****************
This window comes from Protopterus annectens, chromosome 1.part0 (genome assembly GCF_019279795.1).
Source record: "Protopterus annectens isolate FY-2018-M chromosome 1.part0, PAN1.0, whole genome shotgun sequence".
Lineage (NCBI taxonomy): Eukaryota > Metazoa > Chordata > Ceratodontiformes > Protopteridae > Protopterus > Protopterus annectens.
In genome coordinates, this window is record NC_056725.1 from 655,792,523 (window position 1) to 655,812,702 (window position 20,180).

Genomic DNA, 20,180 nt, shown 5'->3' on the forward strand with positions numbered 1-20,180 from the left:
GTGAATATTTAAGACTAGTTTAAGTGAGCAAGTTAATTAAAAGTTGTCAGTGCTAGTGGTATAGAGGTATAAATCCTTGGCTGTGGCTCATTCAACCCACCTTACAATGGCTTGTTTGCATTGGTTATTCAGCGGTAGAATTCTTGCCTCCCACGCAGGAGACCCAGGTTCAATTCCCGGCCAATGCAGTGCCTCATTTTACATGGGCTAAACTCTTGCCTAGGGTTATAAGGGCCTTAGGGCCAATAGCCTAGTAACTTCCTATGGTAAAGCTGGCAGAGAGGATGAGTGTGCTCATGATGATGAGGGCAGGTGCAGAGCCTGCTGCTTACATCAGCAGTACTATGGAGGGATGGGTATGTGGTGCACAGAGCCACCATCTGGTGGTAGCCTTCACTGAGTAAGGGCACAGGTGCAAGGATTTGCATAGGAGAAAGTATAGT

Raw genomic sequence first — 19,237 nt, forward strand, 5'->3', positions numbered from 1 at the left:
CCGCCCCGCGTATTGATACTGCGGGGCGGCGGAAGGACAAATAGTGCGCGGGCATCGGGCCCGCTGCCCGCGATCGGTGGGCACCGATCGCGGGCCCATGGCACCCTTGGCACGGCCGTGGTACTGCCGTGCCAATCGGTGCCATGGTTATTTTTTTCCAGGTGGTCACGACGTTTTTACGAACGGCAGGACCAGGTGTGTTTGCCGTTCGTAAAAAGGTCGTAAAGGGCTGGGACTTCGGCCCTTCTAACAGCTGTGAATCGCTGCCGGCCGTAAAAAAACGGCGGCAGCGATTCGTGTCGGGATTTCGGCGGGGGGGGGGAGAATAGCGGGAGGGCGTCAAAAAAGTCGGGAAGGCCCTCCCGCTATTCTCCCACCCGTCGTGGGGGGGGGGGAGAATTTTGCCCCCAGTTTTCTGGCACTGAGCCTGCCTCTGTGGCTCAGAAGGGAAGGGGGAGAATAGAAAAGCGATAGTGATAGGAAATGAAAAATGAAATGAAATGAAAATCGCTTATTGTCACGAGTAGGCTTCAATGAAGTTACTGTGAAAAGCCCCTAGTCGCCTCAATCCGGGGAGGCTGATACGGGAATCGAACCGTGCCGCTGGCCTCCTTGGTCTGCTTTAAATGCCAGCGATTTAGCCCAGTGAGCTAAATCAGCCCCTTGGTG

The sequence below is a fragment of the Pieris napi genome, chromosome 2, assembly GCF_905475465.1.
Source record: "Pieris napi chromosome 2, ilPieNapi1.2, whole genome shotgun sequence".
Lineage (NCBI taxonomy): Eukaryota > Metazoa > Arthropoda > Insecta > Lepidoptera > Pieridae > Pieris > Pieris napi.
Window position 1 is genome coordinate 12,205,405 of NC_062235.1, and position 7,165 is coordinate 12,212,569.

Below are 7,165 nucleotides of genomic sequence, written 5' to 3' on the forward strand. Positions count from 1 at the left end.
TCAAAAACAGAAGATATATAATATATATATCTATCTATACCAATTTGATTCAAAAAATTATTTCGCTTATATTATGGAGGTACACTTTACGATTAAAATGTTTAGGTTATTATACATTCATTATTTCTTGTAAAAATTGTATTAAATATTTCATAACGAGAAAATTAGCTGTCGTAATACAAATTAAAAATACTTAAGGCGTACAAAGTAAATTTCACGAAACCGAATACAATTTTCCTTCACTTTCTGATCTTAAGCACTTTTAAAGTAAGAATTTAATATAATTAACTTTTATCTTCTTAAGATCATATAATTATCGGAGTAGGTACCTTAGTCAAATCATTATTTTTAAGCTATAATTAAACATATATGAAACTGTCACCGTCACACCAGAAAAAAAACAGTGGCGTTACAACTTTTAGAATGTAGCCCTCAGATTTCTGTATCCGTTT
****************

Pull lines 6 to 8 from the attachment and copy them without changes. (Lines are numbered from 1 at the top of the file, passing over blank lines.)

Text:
GTGAATATTTAAGACTAGTTTAAGTGAGCAAGTTAATTAAAAGTTGTCAGTGCTAGTGGTATAGAGGTATAAATCCTTGGCTGTGGCTCATTCAACCCACCTTACAATGGCTTGTTTGCATTGGTTATTCAGCGGTAGAATTCTTGCCTCCCACGCAGGAGACCCAGGTTCAATTCCCGGCCAATGCAGTGCCTCATTTTACATGGGCTAAACTCTTGCCTAGGGTTATAAGGGCCTTAGGGCCAATAGCCTAGTAACTTCCTATGGTAAAGCTGGCAGAGAGGATGAGTGTGCTCATGATGATGAGGGCAGGTGCAGAGCCTGCTGCTTACATCAGCAGTACTATGGAGGGATGGGTATGTGGTGCACAGAGCCACCATCTGGTGGTAGCCTTCACTGAGTAAGGGCACAGGTGCAAGGATTTGCATAGGAGAAAGTATAGT

Raw genomic sequence first — 19,237 nt, forward strand, 5'->3', positions numbered from 1 at the left:
CCGCCCCGCGTATTGATACTGCGGGGCGGCGGAAGGACAAATAGTGCGCGGGCATCGGGCCCGCTGCCCGCGATCGGTGGGCACCGATCGCGGGCCCATGGCACCCTTGGCACGGCCGTGGTACTGCCGTGCCAATCGGTGCCATGGTTATTTTTTTCCAGGTGGTCACGACGTTTTTACGAACGGCAGGACCAGGTGTGTTTGCCGTTCGTAAAAAGGTCGTAAAGGGCTGGGACTTCGGCCCTTCTAACAGCTGTGAATCGCTGCCGGCCGTAAAAAAACGGCGGCAGCGATTCGTGTCGGGATTTCGGCGGGGGGGGGGAGAATAGCGGGAGGGCGTCAAAAAAGTCGGGAAGGCCCTCCCGCTATTCTCCCACCCGTCGTGGGGGGGGGGGAGAATTTTGCCCCCAGTTTTCTGGCACTGAGCCTGCCTCTGTGGCTCAGAAGGGAAGGGGGAGAATAGAAAAGCGATAGTGATAGGAAATGAAAAATGAAATGAAATGAAAATCGCTTATTGTCACGAGTAGGCTTCAATGAAGTTACTGTGAAAAGCCCCTAGTCGCCTCAATCCGGGGAGGCTGATACGGGAATCGAACCGTGCCGCTGGCCTCCTTGGTCTGCTTTAAATGCCAGCGATTTAGCCCAGTGAGCTAAATCAGCCCCTTGGTG